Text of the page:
Broadway

Order up! “Waitress” hits the spot

In the hit Broadway musical, soaring, soulful pop songs help a server find a sense of place.

It’s amazing that Waitress, the tiny little indie film from 2007 about a pregnant pie-making server in a bad marriage, ever became a Broadway musical. That this story – a rather intimate tale about a simple Southern woman’s life and love – has become a hit and is now on a Broadway Across America tour is even more surprising.

That is, until you see the touring production of Waitress — with a book by Jessie Nelson, music and lyrics by Sara Bareilles, and directed by Diane Paulus — which is serving up pie and plenty of female sass through Sunday at Keller Auditorium.

Pie in the sky’s the limit: Charity Angel Dawson, Desi Oakley and Lenne Klingaman in the national tour of “Waitress.” Photo: Joan Marcus.

If you don’t remember the film — which starred Keri Russell and Nathan Fillion and was written and directed by Adrienne Shelly — the basic plot is about an unhappily-married waitress, Jenna (Desi Oakley in the touring cast) who also happens to be a fantastic pie maker. After a drunken night with her husband, Earl (Nick Bailey), she ends up pregnant and then falls for her new OB/GYN, Dr. Pomatter (Bryan Fenkart) who is married. Although Jenna’s love life takes center stage, the real story here is about her life at the diner, with her best friends/surrogate family, Becky (Charity Angel Dawson) and Dawn (Lenne Klingaman).

Oakley, with Broadway cred in Wicked, Les Miserables, and Annie, sparkles as Jenna. She is a solid actress, showing us Jenna’s insecurities and struggles to find her own strength, but where she really soars is in those numbers by Bareilles, especially when she’s singing with Fenkart. The two actors actually don’t seem to have much chemistry when they first meet, but when they belt out “It Only Takes a Taste” together, you start to believe their affection for one another; it only grows stronger when they sing “Bad Idea” and “You Matter to Me.” That’s the power of Bareilles’s songwriting.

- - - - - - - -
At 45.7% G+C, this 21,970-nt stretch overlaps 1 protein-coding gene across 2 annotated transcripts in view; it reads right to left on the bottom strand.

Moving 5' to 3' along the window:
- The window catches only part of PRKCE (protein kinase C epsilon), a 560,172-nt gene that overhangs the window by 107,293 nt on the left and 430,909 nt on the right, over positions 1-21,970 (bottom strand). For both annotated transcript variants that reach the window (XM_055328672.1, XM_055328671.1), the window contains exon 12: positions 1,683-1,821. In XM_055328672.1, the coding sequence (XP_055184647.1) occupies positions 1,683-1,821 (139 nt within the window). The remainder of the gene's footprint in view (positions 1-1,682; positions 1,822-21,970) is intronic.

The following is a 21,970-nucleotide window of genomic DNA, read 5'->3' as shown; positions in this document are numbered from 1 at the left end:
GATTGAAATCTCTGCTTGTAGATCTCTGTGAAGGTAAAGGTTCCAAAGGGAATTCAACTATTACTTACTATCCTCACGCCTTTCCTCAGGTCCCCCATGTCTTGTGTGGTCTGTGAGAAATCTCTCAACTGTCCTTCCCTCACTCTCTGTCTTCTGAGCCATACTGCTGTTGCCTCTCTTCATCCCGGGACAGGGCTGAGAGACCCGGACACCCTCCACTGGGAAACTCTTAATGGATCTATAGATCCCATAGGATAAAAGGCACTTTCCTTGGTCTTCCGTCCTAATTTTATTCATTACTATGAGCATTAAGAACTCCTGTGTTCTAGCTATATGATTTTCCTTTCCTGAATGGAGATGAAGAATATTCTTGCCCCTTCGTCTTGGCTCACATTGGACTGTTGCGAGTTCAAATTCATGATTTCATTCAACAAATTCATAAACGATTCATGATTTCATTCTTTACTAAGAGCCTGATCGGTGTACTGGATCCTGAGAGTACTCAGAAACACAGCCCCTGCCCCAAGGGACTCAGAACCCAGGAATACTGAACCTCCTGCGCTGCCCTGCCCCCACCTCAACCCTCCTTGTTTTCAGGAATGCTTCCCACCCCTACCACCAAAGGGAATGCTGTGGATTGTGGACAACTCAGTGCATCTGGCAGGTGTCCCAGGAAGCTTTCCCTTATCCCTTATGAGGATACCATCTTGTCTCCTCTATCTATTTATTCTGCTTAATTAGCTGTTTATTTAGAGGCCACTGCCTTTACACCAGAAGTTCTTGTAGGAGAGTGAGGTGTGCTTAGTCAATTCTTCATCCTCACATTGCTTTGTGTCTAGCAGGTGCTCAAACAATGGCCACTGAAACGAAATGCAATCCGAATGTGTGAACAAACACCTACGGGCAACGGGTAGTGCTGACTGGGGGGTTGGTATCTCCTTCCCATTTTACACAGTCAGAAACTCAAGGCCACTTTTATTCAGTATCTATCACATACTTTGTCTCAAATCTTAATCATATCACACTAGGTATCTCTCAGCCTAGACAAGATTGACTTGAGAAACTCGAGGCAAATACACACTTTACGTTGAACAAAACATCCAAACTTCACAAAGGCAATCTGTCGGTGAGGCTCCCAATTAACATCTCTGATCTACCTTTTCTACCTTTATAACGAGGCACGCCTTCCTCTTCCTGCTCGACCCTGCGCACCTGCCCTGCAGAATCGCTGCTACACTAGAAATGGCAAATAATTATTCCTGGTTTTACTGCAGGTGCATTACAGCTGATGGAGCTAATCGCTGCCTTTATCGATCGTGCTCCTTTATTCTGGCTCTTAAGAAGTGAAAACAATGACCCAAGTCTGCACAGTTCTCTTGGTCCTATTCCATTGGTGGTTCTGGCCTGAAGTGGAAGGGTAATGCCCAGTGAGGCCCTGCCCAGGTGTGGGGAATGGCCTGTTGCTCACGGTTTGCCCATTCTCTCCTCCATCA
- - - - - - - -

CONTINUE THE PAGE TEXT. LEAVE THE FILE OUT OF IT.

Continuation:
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“Waitress” serves another slice of wholesome feminist pie

The hit Broadway musical -- visiting Portland this week -- adds to a pop-culture tradition of shows about making your way in the world table by table.

“You want fries with that?’

“More coffee?”

“Want to hear today’s specials?”

If you had a penny for every time those questions are uttered in American restaurants each day, you’d be rolling in dough.

And perhaps you’ve asked them yourself, as a member of the “waitstaff” of eateries modest or deluxe, fast food or haute cuisine. You’ve also heard them uttered in countless plays and films — because if there is any kind of laborer who has had staying power in popular culture it’s the waitress.  To quote Donna Summer, who played one in a music video: “She works hard for the money, so you better treat her right.”

The hit Broadway musical Waitress, which visits the Keller Auditorium on national tour from Sept. 18-23, treats its lead character right, all right.  It portrays a 30-ish woman who whips up whimsical, autobiographical pie creations (i.e., “Lonely Chicago Pie”) for the convivial Joe’s Pie Diner, where she also slings hash.  But there are tropes in the story that extend back to a bevy of other classic tales that center on women servers with pluck, sass and (often) a Cinderella ending.

Desi Oakley (from left), Charity Angel Dawson and Lenna Klingaman serve up the sass in “Waitress,” the Broadway hit on this week’s menu at the Keller Auditorium. Photo: Joan Marcus.

The musical (in a frisky staging by Diane Paulus) is only the latest manifestation of our fascination with the myths, the magic and the drudgery evoked by images of women waiting on tables. Based on the charming, same-titled 2007 movie by the late writer-director Adrienne Shelly,  and outfitted with a score of peppy, sugar-dusted tunes, fetching harmonies and soul-searching ballads by hit singer-songwriter Sara Bareilles, the musical broadens and oversells the light comedy of its progenitor and serves up a happy ending as gooey-sweet as a slice of apple pie a la mode.

But it also adds a few pinches of feminist spice to an old story. And maybe there’s always been a feminist streak in the portrayal of women earning their daily bread by serving bread.

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